Community Empowerment Council Inc et al v. Pine Bluff Arkansas, City of et al

Filing 28

ORDER granting 18 Motion for Summary Judgment and dismissing the complaint with prejudice. Signed by Judge D. P. Marshall Jr. on 7/2/12. (kpr)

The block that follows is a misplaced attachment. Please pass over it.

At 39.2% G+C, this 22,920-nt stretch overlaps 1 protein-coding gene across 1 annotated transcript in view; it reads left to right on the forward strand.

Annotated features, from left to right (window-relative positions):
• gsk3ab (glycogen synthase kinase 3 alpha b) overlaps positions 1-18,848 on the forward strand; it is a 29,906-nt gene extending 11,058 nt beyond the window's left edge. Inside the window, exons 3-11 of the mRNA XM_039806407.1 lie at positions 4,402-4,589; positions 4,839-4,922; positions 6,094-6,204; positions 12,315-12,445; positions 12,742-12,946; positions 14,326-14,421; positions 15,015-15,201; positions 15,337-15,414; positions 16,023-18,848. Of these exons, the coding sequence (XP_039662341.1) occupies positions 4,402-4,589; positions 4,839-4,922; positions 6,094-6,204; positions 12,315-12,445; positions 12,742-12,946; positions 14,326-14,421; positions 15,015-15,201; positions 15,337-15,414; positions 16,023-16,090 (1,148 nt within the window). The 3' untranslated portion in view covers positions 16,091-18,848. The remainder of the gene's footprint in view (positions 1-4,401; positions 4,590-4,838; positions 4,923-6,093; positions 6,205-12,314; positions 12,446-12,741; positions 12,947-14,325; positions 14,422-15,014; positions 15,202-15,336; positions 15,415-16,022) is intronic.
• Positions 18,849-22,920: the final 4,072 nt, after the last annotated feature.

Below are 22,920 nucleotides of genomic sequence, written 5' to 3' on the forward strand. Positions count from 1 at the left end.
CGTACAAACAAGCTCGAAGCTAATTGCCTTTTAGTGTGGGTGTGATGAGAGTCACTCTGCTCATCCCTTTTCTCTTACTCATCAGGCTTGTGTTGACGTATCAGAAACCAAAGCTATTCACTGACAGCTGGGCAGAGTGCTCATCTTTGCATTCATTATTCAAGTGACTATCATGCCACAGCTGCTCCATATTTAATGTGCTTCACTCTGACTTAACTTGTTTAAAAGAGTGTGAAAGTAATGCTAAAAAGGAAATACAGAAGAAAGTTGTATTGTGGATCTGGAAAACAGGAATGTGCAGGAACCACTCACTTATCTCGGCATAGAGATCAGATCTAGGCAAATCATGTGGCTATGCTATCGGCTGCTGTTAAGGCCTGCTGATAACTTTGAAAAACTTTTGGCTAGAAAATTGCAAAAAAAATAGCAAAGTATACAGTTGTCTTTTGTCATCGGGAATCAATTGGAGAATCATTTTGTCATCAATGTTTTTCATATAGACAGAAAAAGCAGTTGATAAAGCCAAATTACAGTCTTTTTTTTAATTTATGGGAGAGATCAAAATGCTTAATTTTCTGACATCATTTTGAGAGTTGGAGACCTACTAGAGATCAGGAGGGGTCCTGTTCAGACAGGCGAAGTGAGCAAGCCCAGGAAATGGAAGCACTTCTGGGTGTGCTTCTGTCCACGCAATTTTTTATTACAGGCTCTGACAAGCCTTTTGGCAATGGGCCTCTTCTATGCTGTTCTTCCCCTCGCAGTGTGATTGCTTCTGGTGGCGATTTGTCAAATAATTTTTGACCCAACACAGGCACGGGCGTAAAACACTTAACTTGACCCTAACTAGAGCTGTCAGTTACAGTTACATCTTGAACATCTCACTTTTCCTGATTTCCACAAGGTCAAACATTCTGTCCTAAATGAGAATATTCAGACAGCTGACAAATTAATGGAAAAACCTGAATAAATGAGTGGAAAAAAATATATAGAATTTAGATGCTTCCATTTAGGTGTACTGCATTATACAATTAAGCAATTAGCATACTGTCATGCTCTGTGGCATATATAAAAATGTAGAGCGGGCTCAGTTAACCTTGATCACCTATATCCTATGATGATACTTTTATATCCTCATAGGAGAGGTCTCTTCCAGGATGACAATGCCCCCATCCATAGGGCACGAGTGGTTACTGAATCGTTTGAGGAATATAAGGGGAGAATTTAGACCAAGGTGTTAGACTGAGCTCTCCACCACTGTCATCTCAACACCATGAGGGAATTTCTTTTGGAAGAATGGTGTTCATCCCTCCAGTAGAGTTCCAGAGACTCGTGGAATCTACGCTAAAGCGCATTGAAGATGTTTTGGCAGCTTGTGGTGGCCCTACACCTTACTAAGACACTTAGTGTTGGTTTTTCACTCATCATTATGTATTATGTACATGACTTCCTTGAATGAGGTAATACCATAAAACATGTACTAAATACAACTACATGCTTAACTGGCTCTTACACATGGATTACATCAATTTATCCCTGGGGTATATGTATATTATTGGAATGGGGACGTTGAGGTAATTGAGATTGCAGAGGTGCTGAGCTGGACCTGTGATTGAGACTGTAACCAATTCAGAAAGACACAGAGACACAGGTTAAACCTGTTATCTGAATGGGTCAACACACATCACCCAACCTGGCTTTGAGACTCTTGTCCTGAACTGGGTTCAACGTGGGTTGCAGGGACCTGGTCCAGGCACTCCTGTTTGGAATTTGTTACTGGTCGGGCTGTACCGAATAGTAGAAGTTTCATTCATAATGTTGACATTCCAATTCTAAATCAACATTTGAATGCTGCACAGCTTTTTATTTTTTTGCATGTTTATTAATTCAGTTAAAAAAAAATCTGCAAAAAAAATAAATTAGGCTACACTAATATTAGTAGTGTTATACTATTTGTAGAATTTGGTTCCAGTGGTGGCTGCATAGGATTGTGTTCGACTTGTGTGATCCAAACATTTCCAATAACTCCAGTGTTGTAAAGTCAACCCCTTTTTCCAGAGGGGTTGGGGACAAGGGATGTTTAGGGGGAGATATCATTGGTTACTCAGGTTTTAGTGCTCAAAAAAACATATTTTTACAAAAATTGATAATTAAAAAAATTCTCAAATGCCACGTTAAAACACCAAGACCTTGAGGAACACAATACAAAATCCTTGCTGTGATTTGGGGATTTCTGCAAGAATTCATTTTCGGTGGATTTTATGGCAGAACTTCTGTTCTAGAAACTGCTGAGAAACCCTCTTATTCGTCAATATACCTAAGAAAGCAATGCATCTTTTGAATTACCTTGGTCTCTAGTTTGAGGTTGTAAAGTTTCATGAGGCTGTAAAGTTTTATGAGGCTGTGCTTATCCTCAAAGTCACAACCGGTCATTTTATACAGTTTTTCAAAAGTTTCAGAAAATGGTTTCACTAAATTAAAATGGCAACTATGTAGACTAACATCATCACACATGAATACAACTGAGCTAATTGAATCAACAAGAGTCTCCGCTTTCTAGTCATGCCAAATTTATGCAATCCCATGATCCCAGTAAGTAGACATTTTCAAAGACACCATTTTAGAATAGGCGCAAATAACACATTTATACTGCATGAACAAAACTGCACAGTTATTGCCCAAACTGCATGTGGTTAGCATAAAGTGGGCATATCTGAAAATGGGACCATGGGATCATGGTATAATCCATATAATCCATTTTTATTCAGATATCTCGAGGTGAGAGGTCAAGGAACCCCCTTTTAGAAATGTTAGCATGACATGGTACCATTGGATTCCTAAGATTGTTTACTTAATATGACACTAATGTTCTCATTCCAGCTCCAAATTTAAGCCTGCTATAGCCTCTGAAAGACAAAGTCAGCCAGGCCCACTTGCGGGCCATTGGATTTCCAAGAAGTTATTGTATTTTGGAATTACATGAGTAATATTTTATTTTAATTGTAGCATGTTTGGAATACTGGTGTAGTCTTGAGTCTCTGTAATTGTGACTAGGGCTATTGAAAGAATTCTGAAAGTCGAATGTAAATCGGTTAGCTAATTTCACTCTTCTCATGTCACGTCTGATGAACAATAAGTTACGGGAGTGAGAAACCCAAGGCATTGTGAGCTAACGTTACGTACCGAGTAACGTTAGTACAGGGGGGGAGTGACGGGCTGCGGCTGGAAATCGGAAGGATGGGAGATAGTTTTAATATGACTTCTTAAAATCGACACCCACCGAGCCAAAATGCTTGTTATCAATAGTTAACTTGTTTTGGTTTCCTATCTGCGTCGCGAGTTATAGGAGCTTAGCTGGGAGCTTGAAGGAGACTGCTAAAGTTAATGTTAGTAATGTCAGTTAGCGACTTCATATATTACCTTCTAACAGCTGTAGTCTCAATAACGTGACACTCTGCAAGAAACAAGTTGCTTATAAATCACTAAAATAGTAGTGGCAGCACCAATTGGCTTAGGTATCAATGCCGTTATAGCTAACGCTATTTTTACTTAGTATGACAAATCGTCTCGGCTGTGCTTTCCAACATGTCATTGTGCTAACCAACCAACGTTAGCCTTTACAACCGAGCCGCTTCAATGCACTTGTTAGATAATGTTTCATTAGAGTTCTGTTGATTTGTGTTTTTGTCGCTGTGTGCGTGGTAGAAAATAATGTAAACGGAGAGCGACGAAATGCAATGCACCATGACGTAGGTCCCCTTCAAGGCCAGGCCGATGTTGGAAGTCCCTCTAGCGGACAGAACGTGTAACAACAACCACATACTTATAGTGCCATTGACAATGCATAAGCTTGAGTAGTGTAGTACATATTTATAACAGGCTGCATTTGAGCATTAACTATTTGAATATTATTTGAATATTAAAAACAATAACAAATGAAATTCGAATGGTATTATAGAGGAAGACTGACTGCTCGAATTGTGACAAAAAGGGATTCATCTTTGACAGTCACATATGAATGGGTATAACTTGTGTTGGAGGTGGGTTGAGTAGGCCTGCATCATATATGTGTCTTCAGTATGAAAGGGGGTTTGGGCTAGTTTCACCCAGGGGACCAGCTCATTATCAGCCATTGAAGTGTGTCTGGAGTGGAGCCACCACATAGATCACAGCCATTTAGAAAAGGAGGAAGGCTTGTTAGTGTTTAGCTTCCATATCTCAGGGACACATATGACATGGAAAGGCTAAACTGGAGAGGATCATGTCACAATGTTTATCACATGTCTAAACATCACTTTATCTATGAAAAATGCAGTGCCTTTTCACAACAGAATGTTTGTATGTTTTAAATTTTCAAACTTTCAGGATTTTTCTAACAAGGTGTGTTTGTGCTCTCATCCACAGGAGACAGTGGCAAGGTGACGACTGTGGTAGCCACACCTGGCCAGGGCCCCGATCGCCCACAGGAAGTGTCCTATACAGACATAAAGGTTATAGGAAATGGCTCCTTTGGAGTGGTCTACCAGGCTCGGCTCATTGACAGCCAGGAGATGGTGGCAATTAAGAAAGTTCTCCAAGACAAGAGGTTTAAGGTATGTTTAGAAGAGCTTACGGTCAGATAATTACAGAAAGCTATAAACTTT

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IN THE UNITED STATES DISTRICT COURT EASTERN DISTRICT OF ARKANSAS PINE BLUFF DIVISION COMMUNITY EMPOWERMENT COUNCIL, INC.; TONY J. ANDERSON; and CHARLES ANDERSON v. PLAINTIFFS No.5:11-cv-49-DPM CITY OF PINE BLUFF, ARKANSAS; CARL A. REDUS, JR., Individually and Oficcially; and FRED TISDALE, Individually and Officially DEFENDANTS ORDER Tony and Charles Anderson are the organizers behind Community Empowerment Council, Inc. In 2010, the Council sought to use an old house on Cherry Street in Pine Bluff as a twenty-four hour emergency shelter for foster children. These kinds of havens are much needed. The City approved the proposal so long as the Council complied with all other city and state regulations. After an inspection, however, Fire Marshal Fred Tisdale informed the Council that to comply with the Fire Code, the proposed facility would have to have a sprinkler system. Rather than installing the sprinklers, the Council and the Andersons filed this lawsuit, alleging an equal protection violation under § 1981 & § 1983. They allege that other organizations were not required to have sprinklers and that the City Defendants therefore selectively enforced the Fire Code against the Council because its organizers, the Andersons, are African Americans. The Equal Protection Clause "prohibits government officials from selectively applying the law in a discriminatory way." Central Airlines, Inc. v. United States, 138 F.3d 333,335 (8th Cir. 1998). To establish that the allegedly unequal administration of the Fire Code violates the Clause, the Councif must first show that the City did, in fact, treat it differently than similarly situated organizations. McDonald v. City ofSaint Paul, 679 F.3d 698, 705 (8th Cir. 2012). If it clears that hurdle, then it must also show intentional discrimination in the selective application. Ibid.; Snowden v. Hughes, 321 U.S. 1,8 (1944). The Council's lawsuit fails on both points. First, it has not shown that it was treated differently than similarly situated organizations. It has proposed two comparators: a CASA shelter and the Aikman apartment building. But, among other differences, neither CASA nor Aikman were subject to the 2006 International Fire Prevention Code - the source of the sprinkler requirement. The State did not adopt the 2006 Code until 'The Court uses this shorthand to include the Andersons too. -2­ 2008 - after both CASA and Aikman started their construction. The Council therefore is not similarly situated to either of those organizations, "particularly with respect to the same time period." Anderson v. Douglas County, 4 F.3d 574, 577 (8th Cir. 1993). Because the Council has shown no similarly situated comparator in the relevant time period, its equal protection claim fails as a matter of law. The Council tries to avoid this conclusion by pointing out that the City never adopted the Fire Code. Even if that is true, however, the Attorney General has made it clear that the Code promulgated by the State Fire Marshal "has the force of state law and is enforceable regardless of whether a local government has adopted it by ordinance." Op. Att'y Gen. 2005-075. And the City Fire Marshal is bound to fulfill the fire-prevention duties laid down by state law. ARK. CODE ANN. § 12-13-108. The City Defendants' enforcement of the sprinkler requirement was therefore appropriate. If the Council had established that it was treated differently than similarly situated organizations, its equal protection claim would still fail because the Council has made no showing of purposeful discrimination. "[E]ven if a neutral law has a disproportionately adverse effect upon a racial -3­ minority, it is unconstitutional under the Equal Protection Clause only if that impact can be traced to a discriminatory purpose." Personnel Adm'r of Massachusetts v. Feeney, 442 U.S. 256, 272 (1979). There is no evidence, other than the Andersons' subjective beliefs, that the Council was treated differently because of their race. Nothing in the decision itself or the decision-making process suggests thattheCity Defendants intentionally discriminated against the Council because of race. Village of Arlington Heights v. Metropolitan Housing Development Corp., 429 U.S. 252, 267 (1977). And without that evidence, the Council's § 1981 and § 1983 claims fail as a matter of law. * * * The Council and the Andersons have embarked on a worthy venture to help foster children. But the City's sprinkler mandate did not violate the Constitution. Motion for summary judgment, Document No. 18, granted. The complaint is dismissed with prejudice. So Ordered. {/ D.P. Marshall Jr. United States District Judge -4­

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